Wednesday, September 30, 2015

Virtual Paintout still in Utah

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Boarders and Skiers at the Park City Mountain Resort
watercolour and crayon
©2015 Charlene Brown

Here’s another entry in the September Virtual Paintout. For a change, I decided to use a view with lots of people… and I soon discovered there was hardly anyone out standing around on the days the Google camera Streetviewed Utah! I finally found a little crowd at the base of one of the lifts at the Park City Mountain Resort just outside Salt Lake City. Here is the link to it

I’ve used some of the tips on a 2008 post on the highly-regarded art blog Making a Mark
  • look for connections between people in terms of relationships and body language
  • identify the big shape that is the group of people. If you can't see an edge then don't draw it.
  • make the connections between different zones more obvious. Overlap figures and objects to demonstrate who is in the foreground, the middle ground and background.
  • Avoid drawing faces and feet. (If you draw a likeness, then you should really obtain a model release.) Squint when you look at faces and then only draw what you can see - which will be values. You'll be surprised at how little detail there is. (I should mention that with Google Streetview, likenesses are not a concern – all faces are pretty consistently blurred out.) Feet are often drawn bigger than they actually are. Try to make them smaller then you want to (again not a concern here, as everyone has boots on.)

Wednesday, September 23, 2015

Elegant Clean Energy Haiku III: Quantum Leap Haiku Generation

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Wikipedia defines a typical haiku as a three-line observation about a fleeting moment involving nature, with the three lines having 5, 7 and 5 syllables. Quantum Leap Haiku is a three-line observation about a fleeting tangent involving technological innovation. Again, the lines have 5, 7 and 5 syllables.

The objective of Quantum Leap Haiku verses is to explain how to invent stuff, embracing the principles of environment, energy (physics) and economics. Here is another example using a computer-abstracted version of one of my paintings – this time in a square format, with the verse under the picture, rather than superimposed:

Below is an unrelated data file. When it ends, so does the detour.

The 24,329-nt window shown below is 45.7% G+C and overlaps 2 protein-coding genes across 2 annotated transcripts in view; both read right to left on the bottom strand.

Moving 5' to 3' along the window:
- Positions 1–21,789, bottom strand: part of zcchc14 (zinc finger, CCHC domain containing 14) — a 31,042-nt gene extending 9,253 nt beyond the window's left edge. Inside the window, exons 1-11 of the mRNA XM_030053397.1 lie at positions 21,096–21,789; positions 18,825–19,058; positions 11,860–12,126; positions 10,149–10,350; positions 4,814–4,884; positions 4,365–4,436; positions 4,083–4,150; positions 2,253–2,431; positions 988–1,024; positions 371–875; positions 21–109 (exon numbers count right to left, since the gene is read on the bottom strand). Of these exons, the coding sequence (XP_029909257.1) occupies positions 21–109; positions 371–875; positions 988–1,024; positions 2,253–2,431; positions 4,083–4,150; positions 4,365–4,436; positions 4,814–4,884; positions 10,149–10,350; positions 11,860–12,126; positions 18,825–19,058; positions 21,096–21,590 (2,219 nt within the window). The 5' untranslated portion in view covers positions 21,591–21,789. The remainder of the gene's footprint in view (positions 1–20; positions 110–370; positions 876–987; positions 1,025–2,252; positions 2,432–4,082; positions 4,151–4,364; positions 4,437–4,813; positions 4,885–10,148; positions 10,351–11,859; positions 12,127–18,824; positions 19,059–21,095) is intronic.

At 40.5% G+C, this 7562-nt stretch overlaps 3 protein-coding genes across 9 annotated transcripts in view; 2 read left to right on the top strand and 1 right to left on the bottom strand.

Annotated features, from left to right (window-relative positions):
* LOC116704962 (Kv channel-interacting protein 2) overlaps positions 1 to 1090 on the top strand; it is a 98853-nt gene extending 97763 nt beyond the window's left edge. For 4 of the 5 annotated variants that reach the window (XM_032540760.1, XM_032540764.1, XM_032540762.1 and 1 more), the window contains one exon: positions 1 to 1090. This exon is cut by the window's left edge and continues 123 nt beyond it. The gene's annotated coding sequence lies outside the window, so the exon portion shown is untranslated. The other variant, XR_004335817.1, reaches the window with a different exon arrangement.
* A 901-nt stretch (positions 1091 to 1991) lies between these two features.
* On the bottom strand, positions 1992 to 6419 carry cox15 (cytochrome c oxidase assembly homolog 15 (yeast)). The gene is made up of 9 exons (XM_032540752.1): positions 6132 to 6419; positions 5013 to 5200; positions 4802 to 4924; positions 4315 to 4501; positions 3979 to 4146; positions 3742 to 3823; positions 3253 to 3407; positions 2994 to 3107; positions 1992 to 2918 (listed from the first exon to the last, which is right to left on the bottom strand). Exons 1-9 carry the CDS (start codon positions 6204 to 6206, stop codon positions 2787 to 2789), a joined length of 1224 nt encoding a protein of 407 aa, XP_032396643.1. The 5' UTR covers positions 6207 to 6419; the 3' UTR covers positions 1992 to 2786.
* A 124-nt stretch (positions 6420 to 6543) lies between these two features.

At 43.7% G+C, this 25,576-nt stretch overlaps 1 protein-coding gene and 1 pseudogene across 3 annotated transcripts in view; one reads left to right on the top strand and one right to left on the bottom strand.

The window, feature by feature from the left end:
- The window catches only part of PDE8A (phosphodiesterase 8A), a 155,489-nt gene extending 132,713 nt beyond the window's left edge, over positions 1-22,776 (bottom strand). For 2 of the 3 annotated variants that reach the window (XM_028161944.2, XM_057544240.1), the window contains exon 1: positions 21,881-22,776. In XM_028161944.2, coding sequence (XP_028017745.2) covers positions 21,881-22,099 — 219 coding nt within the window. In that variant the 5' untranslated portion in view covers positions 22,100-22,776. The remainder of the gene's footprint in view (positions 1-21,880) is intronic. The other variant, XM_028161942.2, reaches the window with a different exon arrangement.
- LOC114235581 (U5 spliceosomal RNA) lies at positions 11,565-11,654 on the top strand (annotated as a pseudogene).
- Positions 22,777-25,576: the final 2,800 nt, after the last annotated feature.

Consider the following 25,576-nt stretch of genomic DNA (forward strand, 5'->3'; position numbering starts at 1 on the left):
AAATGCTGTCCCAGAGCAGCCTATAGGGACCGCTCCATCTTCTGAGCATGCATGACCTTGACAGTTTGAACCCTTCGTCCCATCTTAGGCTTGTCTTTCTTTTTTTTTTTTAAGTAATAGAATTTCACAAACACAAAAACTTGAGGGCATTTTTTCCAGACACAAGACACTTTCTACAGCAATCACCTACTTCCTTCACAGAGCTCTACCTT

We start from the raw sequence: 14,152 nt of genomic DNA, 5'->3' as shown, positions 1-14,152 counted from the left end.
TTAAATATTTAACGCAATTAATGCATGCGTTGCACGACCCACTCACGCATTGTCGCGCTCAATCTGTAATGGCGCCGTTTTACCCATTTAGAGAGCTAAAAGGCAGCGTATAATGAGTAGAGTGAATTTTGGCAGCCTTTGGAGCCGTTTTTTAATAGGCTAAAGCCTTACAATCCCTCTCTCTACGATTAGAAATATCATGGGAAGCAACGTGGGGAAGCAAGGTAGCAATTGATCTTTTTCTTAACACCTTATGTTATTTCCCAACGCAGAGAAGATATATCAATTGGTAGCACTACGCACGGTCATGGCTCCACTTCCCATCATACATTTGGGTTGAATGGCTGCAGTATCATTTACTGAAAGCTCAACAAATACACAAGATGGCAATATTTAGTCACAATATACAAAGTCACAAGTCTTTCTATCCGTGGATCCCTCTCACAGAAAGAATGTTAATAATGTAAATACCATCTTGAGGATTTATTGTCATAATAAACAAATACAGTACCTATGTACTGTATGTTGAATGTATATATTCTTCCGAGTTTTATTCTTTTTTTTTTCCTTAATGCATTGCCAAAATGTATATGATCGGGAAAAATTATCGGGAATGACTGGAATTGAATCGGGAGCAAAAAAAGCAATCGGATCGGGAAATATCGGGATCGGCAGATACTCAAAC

Another ‘how to invent stuff’ non sequitur
Watercolour and Photoshop™
©2015 Charlene Brown

Sphere eversion is an apparent paradox relating to the conservation of energy; forcing a competitive head-start by the adoption of disruptive technology can be turned into an economic advantage; ‘using’ garbage rather than just putting it somewhere is an environmental concept finally catching on across all sectors.  

Wednesday, September 16, 2015

On the road again

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Atacama desert

Watercolour and crayon

©2015 Charlene Brown

The Atacama Desert in Chile is another South American location on 'the road less traveled' that I read about in the Globe & Mail and posted paintings of on August 26 and September 2.

When I first found the images this painting is based on I thought the mountain was very much like a Chilean volcano (Osorno) that I computer-painted in 2003. But when I compared the finished painting of the volcano in the desert to Orsorno, I realized that, apart from a similar near-symmetry and being in the same country, the two have nothing in common. 

The Atacama desert is just over 100,000 sq. kilometers of virtually uninhabited, vegetation-free, stony terrain, salares (salt lakes), sand and felsic lava. The Puerto Varas region, on the other hand is a popular tourist destination, has a wonderful climate, Lianquihue – the second largest lake in Chile, other lakes which really are "the colour of the lakes in Banff National Park in Canada!" as our guide on a Holland America shore excursion had promised, and rose gardens as far as the eye can see. 

Wednesday, September 9, 2015

Virtual Paintout in Utah

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Mossy Cave Trailhead
Watercolour and crayon
©2015 Charlene Brown